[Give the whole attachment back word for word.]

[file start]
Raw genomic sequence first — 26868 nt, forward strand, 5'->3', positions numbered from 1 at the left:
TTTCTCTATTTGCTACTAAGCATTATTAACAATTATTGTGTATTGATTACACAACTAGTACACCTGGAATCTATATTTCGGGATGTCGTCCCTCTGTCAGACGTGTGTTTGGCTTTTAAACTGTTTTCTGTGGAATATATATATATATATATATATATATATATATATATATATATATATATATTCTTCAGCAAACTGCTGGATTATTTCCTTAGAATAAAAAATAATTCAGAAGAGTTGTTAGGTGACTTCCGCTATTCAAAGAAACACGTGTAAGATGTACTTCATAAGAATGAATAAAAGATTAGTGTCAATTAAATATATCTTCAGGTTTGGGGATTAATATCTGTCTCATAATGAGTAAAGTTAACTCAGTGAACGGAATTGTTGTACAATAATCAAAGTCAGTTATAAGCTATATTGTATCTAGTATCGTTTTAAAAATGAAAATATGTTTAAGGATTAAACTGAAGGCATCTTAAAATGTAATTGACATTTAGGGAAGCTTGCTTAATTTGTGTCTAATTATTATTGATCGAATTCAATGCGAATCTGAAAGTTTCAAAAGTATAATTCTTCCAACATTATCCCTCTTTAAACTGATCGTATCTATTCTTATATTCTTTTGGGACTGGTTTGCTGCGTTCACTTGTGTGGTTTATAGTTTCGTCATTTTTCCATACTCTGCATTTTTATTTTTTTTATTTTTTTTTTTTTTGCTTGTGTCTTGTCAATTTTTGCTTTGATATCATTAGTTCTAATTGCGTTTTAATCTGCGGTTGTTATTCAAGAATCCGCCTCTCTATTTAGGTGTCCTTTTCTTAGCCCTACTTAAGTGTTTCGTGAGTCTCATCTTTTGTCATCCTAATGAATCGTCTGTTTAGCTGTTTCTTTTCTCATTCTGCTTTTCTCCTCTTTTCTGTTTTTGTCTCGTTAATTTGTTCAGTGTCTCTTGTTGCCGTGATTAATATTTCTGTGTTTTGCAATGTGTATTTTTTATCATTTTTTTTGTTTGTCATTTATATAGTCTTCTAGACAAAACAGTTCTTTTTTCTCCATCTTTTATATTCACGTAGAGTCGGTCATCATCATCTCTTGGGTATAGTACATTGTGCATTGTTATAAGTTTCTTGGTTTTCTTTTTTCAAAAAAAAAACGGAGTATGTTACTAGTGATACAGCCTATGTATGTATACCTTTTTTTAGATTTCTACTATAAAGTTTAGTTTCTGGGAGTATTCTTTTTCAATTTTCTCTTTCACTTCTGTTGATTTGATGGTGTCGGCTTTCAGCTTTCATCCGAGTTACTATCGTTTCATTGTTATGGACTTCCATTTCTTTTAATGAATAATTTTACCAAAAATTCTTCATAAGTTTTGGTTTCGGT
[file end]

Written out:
Raw genomic sequence first — 26868 nt, forward strand, 5'->3', positions numbered from 1 at the left:
TTTCTCTATTTGCTACTAAGCATTATTAACAATTATTGTGTATTGATTACACAACTAGTACACCTGGAATCTATATTTCGGGATGTCGTCCCTCTGTCAGACGTGTGTTTGGCTTTTAAACTGTTTTCTGTGGAATATATATATATATATATATATATATATATATATATATATATATATATATTCTTCAGCAAACTGCTGGATTATTTCCTTAGAATAAAAAATAATTCAGAAGAGTTGTTAGGTGACTTCCGCTATTCAAAGAAACACGTGTAAGATGTACTTCATAAGAATGAATAAAAGATTAGTGTCAATTAAATATATCTTCAGGTTTGGGGATTAATATCTGTCTCATAATGAGTAAAGTTAACTCAGTGAACGGAATTGTTGTACAATAATCAAAGTCAGTTATAAGCTATATTGTATCTAGTATCGTTTTAAAAATGAAAATATGTTTAAGGATTAAACTGAAGGCATCTTAAAATGTAATTGACATTTAGGGAAGCTTGCTTAATTTGTGTCTAATTATTATTGATCGAATTCAATGCGAATCTGAAAGTTTCAAAAGTATAATTCTTCCAACATTATCCCTCTTTAAACTGATCGTATCTATTCTTATATTCTTTTGGGACTGGTTTGCTGCGTTCACTTGTGTGGTTTATAGTTTCGTCATTTTTCCATACTCTGCATTTTTATTTTTTTTATTTTTTTTTTTTTTGCTTGTGTCTTGTCAATTTTTGCTTTGATATCATTAGTTCTAATTGCGTTTTAATCTGCGGTTGTTATTCAAGAATCCGCCTCTCTATTTAGGTGTCCTTTTCTTAGCCCTACTTAAGTGTTTCGTGAGTCTCATCTTTTGTCATCCTAATGAATCGTCTGTTTAGCTGTTTCTTTTCTCATTCTGCTTTTCTCCTCTTTTCTGTTTTTGTCTCGTTAATTTGTTCAGTGTCTCTTGTTGCCGTGATTAATATTTCTGTGTTTTGCAATGTGTATTTTTTATCATTTTTTTTGTTTGTCATTTATATAGTCTTCTAGACAAAACAGTTCTTTTTTCTCCATCTTTTATATTCACGTAGAGTCGGTCATCATCATCTCTTGGGTATAGTACATTGTGCATTGTTATAAGTTTCTTGGTTTTCTTTTTTCAAAAAAAAAACGGAGTATGTTACTAGTGATACAGCCTATGTATGTATACCTTTTTTTAGATTTCTACTATAAAGTTTAGTTTCTGGGAGTATTCTTTTTCAATTTTCTCTTTCACTTCTGTTGATTTGATGGTGTCGGCTTTCAGCTTTCATCCGAGTTACTATCGTTTCATTGTTATGGACTTCCATTTCTTTTAATGAATAATTTTACCAAAAATTCTTCATAAGTTTTGGTTTCGGT